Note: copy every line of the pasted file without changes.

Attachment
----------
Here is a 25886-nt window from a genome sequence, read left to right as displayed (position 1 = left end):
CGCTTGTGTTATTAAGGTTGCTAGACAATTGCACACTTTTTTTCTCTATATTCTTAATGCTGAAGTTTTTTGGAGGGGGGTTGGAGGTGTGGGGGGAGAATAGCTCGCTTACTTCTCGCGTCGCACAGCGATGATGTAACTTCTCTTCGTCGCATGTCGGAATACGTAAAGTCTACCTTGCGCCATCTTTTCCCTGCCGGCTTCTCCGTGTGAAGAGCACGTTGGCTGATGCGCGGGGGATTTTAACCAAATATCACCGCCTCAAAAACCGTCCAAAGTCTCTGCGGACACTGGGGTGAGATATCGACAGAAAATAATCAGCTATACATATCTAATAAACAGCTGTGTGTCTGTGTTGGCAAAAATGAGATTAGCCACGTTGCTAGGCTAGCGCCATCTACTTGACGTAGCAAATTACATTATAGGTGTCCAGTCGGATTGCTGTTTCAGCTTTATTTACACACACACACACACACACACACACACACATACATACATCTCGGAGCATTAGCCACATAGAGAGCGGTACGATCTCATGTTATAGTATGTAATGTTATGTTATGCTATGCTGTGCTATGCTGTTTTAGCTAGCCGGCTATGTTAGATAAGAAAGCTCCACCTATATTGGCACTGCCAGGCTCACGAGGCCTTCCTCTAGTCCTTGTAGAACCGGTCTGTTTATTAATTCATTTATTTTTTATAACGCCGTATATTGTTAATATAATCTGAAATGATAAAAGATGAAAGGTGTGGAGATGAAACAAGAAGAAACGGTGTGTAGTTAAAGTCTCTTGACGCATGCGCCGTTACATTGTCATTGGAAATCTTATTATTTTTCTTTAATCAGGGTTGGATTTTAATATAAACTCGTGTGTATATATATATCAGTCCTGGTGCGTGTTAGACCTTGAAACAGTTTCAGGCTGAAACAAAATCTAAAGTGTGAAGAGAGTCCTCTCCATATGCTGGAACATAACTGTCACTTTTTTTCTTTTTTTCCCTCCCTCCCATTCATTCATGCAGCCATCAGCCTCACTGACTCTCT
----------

Here is a 25886-nt window from a genome sequence, read left to right as displayed (position 1 = left end):
CGCTTGTGTTATTAAGGTTGCTAGACAATTGCACACTTTTTTTCTCTATATTCTTAATGCTGAAGTTTTTTGGAGGGGGGTTGGAGGTGTGGGGGGAGAATAGCTCGCTTACTTCTCGCGTCGCACAGCGATGATGTAACTTCTCTTCGTCGCATGTCGGAATACGTAAAGTCTACCTTGCGCCATCTTTTCCCTGCCGGCTTCTCCGTGTGAAGAGCACGTTGGCTGATGCGCGGGGGATTTTAACCAAATATCACCGCCTCAAAAACCGTCCAAAGTCTCTGCGGACACTGGGGTGAGATATCGACAGAAAATAATCAGCTATACATATCTAATAAACAGCTGTGTGTCTGTGTTGGCAAAAATGAGATTAGCCACGTTGCTAGGCTAGCGCCATCTACTTGACGTAGCAAATTACATTATAGGTGTCCAGTCGGATTGCTGTTTCAGCTTTATTTACACACACACACACACACACACACACACACATACATACATCTCGGAGCATTAGCCACATAGAGAGCGGTACGATCTCATGTTATAGTATGTAATGTTATGTTATGCTATGCTGTGCTATGCTGTTTTAGCTAGCCGGCTATGTTAGATAAGAAAGCTCCACCTATATTGGCACTGCCAGGCTCACGAGGCCTTCCTCTAGTCCTTGTAGAACCGGTCTGTTTATTAATTCATTTATTTTTTATAACGCCGTATATTGTTAATATAATCTGAAATGATAAAAGATGAAAGGTGTGGAGATGAAACAAGAAGAAACGGTGTGTAGTTAAAGTCTCTTGACGCATGCGCCGTTACATTGTCATTGGAAATCTTATTATTTTTCTTTAATCAGGGTTGGATTTTAATATAAACTCGTGTGTATATATATATCAGTCCTGGTGCGTGTTAGACCTTGAAACAGTTTCAGGCTGAAACAAAATCTAAAGTGTGAAGAGAGTCCTCTCCATATGCTGGAACATAACTGTCACTTTTTTTCTTTTTTTCCCTCCCTCCCATTCATTCATGCAGCCATCAGCCTCACTGACTCTCT